The following is essay is written by guest contributor Rachael Rifkin.
My then-boyfriend, Joey, and I were on the phone talking about his upcoming visit the following week when all of a sudden he said he wanted to ask me an important question in person — a question he couldn’t ask me over the phone. We had already talked about the other big things. We had said we loved each other and wanted to live together, so there was really only one important question left. He was going to propose to me in a week. Which meant I was going to be in proposal purgatory until then. That’s absolutely not how a proposal’s supposed to work! You either propose or you don’t propose.
Over twenty years earlier, my mom had just gotten home from a trip when she heard the phone ring. She’d been in Los Angeles meeting my dad’s family for the first time, and it was my dad on the phone checking in to make sure she got home safe. Then, he proposed to her. On the phone. And she said yes. Even though it was mere hours after they’d been together in person. Even though my mom didn’t get a bended-knee proposal and couldn’t excitedly hug my dad for a little while, she said yes.
He’d been thinking about asking her for a little while, but it was his grandmother who gave him that extra push. After my mom left, my dad’s grandmother said, “I like her. You should marry her.” So he asked her over the phone, figuring if my mom said no he could just hang up afterward.
“Hey, it was better than not asking,” my dad pointed out.
So it all worked out, but I would never say yes to a proposal like that. Not that I was ever expecting to receive a proposal like that, because who would propose over the phone anyway? Besides my dad, of course.
Apparently, ahem, I would.
Suddenly armed with the knowledge that my boyfriend was going to propose when he came to visit in a week, I had two options: wait until I saw my boyfriend in person to get my romantic proposal (it was going to involve rose petals, I later found out) or ask him to marry me on the phone. Less than a minute later, I had a fiancé that I couldn’t hug or kiss for another week.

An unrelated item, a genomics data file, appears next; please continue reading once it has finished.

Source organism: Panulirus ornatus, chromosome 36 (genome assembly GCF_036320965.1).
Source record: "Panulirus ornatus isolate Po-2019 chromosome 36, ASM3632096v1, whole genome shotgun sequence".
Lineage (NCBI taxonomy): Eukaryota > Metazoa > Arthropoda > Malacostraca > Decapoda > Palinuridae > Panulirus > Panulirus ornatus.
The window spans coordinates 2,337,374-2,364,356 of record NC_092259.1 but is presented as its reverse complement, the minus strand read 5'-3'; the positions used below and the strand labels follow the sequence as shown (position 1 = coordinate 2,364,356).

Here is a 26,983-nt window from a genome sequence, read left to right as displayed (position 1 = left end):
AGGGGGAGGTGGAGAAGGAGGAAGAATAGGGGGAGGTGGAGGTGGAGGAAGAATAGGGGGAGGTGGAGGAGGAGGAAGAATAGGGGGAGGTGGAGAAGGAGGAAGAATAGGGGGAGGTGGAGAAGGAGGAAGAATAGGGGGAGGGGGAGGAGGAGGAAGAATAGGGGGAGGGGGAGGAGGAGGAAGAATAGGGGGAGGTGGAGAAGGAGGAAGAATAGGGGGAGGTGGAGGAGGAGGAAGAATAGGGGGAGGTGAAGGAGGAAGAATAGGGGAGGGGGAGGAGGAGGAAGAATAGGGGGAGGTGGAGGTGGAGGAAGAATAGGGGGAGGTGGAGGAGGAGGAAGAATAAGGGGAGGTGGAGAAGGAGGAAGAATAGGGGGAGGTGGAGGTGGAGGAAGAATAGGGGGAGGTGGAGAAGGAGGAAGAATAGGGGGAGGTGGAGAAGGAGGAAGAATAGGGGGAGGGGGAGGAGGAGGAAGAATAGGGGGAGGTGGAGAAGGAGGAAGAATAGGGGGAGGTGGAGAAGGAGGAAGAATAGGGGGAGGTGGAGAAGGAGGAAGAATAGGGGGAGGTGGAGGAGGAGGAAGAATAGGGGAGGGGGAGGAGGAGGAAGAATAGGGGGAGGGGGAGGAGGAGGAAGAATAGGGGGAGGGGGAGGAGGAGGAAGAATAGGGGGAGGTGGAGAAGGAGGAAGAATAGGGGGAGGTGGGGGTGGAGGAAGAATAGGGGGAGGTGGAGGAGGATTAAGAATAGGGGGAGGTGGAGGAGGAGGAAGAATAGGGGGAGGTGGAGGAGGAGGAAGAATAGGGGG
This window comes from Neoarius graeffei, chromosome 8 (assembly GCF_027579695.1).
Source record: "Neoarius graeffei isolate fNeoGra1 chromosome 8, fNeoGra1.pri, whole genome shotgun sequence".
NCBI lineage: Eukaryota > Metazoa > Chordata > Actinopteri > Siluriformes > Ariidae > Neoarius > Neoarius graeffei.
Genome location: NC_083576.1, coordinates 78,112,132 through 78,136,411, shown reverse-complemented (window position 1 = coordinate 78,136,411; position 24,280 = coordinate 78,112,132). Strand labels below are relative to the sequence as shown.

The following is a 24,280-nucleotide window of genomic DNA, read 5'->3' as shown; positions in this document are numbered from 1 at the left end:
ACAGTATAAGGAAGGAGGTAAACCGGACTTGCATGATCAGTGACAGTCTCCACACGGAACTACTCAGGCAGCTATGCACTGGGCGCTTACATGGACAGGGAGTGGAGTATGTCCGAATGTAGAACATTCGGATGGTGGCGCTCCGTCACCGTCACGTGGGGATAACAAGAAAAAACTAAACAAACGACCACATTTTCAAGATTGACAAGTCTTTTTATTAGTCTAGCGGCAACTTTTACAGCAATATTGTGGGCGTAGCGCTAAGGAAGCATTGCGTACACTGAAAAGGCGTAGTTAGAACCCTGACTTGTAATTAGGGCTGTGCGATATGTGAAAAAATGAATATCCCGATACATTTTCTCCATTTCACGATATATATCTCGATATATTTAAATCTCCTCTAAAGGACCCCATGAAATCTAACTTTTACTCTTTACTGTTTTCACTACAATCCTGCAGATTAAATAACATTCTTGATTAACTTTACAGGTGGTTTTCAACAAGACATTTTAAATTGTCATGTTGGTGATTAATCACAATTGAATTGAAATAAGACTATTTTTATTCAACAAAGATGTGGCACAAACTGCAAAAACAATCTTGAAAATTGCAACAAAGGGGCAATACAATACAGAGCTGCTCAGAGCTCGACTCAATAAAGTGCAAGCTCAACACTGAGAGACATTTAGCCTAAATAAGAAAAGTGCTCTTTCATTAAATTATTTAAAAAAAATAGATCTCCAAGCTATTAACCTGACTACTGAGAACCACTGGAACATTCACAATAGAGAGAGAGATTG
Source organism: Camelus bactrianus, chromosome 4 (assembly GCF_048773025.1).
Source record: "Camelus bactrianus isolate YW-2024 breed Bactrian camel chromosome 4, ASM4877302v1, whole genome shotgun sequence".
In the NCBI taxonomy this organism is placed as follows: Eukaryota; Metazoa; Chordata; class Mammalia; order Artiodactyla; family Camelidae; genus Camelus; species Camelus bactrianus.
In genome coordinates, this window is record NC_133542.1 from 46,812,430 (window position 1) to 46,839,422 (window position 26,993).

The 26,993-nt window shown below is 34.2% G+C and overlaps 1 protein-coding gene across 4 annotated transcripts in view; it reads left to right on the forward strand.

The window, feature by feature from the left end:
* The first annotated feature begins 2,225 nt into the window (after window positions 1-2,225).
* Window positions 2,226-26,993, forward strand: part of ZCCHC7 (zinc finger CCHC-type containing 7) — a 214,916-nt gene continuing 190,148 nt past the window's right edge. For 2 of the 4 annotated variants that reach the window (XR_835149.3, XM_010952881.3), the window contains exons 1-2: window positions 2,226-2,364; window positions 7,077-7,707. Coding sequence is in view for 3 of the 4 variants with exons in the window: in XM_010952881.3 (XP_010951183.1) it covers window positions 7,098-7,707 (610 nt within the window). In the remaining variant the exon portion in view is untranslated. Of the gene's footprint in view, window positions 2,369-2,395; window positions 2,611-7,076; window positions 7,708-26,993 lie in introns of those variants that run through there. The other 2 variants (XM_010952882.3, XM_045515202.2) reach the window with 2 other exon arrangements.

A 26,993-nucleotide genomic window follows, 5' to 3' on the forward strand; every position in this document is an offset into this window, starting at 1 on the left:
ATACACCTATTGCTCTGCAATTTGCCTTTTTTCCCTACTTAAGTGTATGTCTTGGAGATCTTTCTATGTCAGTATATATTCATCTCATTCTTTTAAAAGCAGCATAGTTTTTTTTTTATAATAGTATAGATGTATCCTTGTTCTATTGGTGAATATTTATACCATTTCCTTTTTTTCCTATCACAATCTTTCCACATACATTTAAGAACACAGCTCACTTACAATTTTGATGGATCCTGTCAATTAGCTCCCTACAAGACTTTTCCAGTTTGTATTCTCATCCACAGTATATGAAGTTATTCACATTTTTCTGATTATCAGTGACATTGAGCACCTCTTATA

My mom always said I should learn to be more patient. Come to think of it, she said the same thing to my dad sometimes, too.
Joey and I met through friends the summer before our junior year of college on a carpooling trip to Venice Beach. I was 19 and he was 20. At first, he wasn’t sure he’d be able to make the trip because he was supposed to pick up his dad at the airport, but at the last minute his dad decided to take a later flight. We talked a lot at the beach and the Thai restaurant we went to afterwards. Over the course of the day, he went from being the short skinny guy with the big Suburban to the guy with the pretty eyes. (Instead of telling him he had pretty eyes, I chickened out and told him he had long eyelashes.)
We got together as a group a couple more times over the next three weeks and Joey and I usually ended up gravitating toward each other, spending most of the time talking alone. The last time we all hung out was the day before my family’s annual summer trip to Mammoth Mountains. After that, I’d be heading off to the Netherlands to study abroad for a semester, and Joey was going back to school in Florida. We both admitted we liked each other and agreed to write.
We wrote letters and emails, and we talked on the phone. We’d talk for hours and hours. He said he loved me, I said I loved him, and then we got engaged on the phone, just over a month after we met, and a week before he flew out to spend a weekend in Paris with me.
[Us at a train station photo booth in Paris]
He waited until he was back in Florida to tell his parents we were engaged. By that point, we’d known each other about a month and a half and had been a couple for three weeks. I waited a few more weeks to tell my parents because then I could at least say Joey and I had been together for two months. (They didn’t take it very well.)
From then on, it was an endless stream of wedding planning and people trying to talk me out of getting married. One of the only people who didn’t object was my grandmother. She told me that she and Grandpa had gotten married pretty quickly too. She didn’t give any details, but the old love letters I found years later filled in the blanks. Turns out they’d only been together about three months when they got engaged and eight months when they married. She was 22 and he was 24. Too bad I didn’t know all that when everyone was telling me I was crazy. It might have helped my case.
On August 5, 2002, exactly a year to the day after we met, Joey and I made it down the aisle, despite everyone’s grumblings.
Today is our anniversary. We’ve been together 13 years and married 12. My grandparents were married 55 years and my parents were married a few months shy of 35 years before my mother passed away. I’m hoping in addition to fast proposals, I continue the family tradition of long marriages, too. So far so good.
Rachael Rifkin is a ghostwriter/personal historian who blogs at Life Stories Today about the traits we inherit, whether genetically or environmentally, and the qualities that we find only in ourselves. Her favorite things are reading, random acts of kindness, high fives, playing with her dogs, and laughing with her husband.